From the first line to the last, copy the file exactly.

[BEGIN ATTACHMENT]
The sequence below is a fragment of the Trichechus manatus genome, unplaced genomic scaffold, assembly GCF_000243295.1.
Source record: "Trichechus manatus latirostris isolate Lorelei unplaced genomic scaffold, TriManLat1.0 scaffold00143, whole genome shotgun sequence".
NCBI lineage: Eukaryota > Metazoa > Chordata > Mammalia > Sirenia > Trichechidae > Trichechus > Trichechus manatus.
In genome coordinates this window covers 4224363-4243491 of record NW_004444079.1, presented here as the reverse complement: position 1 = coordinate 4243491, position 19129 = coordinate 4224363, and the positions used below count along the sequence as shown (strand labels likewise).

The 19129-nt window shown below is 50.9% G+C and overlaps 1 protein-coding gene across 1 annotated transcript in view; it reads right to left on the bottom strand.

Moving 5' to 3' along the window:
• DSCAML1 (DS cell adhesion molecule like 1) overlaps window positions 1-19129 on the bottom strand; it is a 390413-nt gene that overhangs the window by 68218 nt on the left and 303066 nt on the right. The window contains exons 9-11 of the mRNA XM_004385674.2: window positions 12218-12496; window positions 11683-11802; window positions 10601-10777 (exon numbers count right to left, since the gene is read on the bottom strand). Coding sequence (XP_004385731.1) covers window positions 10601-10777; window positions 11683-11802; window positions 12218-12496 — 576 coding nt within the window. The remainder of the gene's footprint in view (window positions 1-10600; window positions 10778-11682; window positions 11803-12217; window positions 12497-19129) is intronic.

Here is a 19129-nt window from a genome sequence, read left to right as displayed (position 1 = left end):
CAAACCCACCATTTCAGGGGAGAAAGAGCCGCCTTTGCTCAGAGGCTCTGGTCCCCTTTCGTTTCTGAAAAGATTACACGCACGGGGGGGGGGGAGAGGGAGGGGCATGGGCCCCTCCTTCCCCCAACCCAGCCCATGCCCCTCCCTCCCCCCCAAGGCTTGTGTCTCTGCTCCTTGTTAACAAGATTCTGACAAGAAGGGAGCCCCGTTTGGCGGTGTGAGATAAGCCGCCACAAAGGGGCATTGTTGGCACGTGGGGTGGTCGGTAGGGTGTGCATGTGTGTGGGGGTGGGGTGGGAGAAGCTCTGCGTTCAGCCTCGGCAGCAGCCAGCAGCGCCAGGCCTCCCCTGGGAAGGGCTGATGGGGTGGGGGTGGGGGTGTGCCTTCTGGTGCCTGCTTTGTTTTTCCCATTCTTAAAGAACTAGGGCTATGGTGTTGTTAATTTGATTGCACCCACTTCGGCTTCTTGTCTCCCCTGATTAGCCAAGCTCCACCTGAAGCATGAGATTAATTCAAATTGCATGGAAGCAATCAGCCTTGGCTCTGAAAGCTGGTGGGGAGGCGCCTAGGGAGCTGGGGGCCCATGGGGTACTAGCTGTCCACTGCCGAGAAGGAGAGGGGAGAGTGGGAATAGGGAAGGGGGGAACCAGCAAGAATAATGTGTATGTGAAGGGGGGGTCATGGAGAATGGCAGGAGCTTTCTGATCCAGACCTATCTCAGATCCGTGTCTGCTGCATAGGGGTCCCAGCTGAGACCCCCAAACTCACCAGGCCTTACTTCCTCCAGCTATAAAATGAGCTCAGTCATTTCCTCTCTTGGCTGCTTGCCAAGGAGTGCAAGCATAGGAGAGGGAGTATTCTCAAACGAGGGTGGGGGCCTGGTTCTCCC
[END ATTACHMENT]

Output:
The sequence below is a fragment of the Trichechus manatus genome, unplaced genomic scaffold, assembly GCF_000243295.1.
Source record: "Trichechus manatus latirostris isolate Lorelei unplaced genomic scaffold, TriManLat1.0 scaffold00143, whole genome shotgun sequence".
NCBI lineage: Eukaryota > Metazoa > Chordata > Mammalia > Sirenia > Trichechidae > Trichechus > Trichechus manatus.
In genome coordinates this window covers 4224363-4243491 of record NW_004444079.1, presented here as the reverse complement: position 1 = coordinate 4243491, position 19129 = coordinate 4224363, and the positions used below count along the sequence as shown (strand labels likewise).

The 19129-nt window shown below is 50.9% G+C and overlaps 1 protein-coding gene across 1 annotated transcript in view; it reads right to left on the bottom strand.

Moving 5' to 3' along the window:
• DSCAML1 (DS cell adhesion molecule like 1) overlaps window positions 1-19129 on the bottom strand; it is a 390413-nt gene that overhangs the window by 68218 nt on the left and 303066 nt on the right. The window contains exons 9-11 of the mRNA XM_004385674.2: window positions 12218-12496; window positions 11683-11802; window positions 10601-10777 (exon numbers count right to left, since the gene is read on the bottom strand). Coding sequence (XP_004385731.1) covers window positions 10601-10777; window positions 11683-11802; window positions 12218-12496 — 576 coding nt within the window. The remainder of the gene's footprint in view (window positions 1-10600; window positions 10778-11682; window positions 11803-12217; window positions 12497-19129) is intronic.

Here is a 19129-nt window from a genome sequence, read left to right as displayed (position 1 = left end):
CAAACCCACCATTTCAGGGGAGAAAGAGCCGCCTTTGCTCAGAGGCTCTGGTCCCCTTTCGTTTCTGAAAAGATTACACGCACGGGGGGGGGGGAGAGGGAGGGGCATGGGCCCCTCCTTCCCCCAACCCAGCCCATGCCCCTCCCTCCCCCCCAAGGCTTGTGTCTCTGCTCCTTGTTAACAAGATTCTGACAAGAAGGGAGCCCCGTTTGGCGGTGTGAGATAAGCCGCCACAAAGGGGCATTGTTGGCACGTGGGGTGGTCGGTAGGGTGTGCATGTGTGTGGGGGTGGGGTGGGAGAAGCTCTGCGTTCAGCCTCGGCAGCAGCCAGCAGCGCCAGGCCTCCCCTGGGAAGGGCTGATGGGGTGGGGGTGGGGGTGTGCCTTCTGGTGCCTGCTTTGTTTTTCCCATTCTTAAAGAACTAGGGCTATGGTGTTGTTAATTTGATTGCACCCACTTCGGCTTCTTGTCTCCCCTGATTAGCCAAGCTCCACCTGAAGCATGAGATTAATTCAAATTGCATGGAAGCAATCAGCCTTGGCTCTGAAAGCTGGTGGGGAGGCGCCTAGGGAGCTGGGGGCCCATGGGGTACTAGCTGTCCACTGCCGAGAAGGAGAGGGGAGAGTGGGAATAGGGAAGGGGGGAACCAGCAAGAATAATGTGTATGTGAAGGGGGGGTCATGGAGAATGGCAGGAGCTTTCTGATCCAGACCTATCTCAGATCCGTGTCTGCTGCATAGGGGTCCCAGCTGAGACCCCCAAACTCACCAGGCCTTACTTCCTCCAGCTATAAAATGAGCTCAGTCATTTCCTCTCTTGGCTGCTTGCCAAGGAGTGCAAGCATAGGAGAGGGAGTATTCTCAAACGAGGGTGGGGGCCTGGTTCTCCC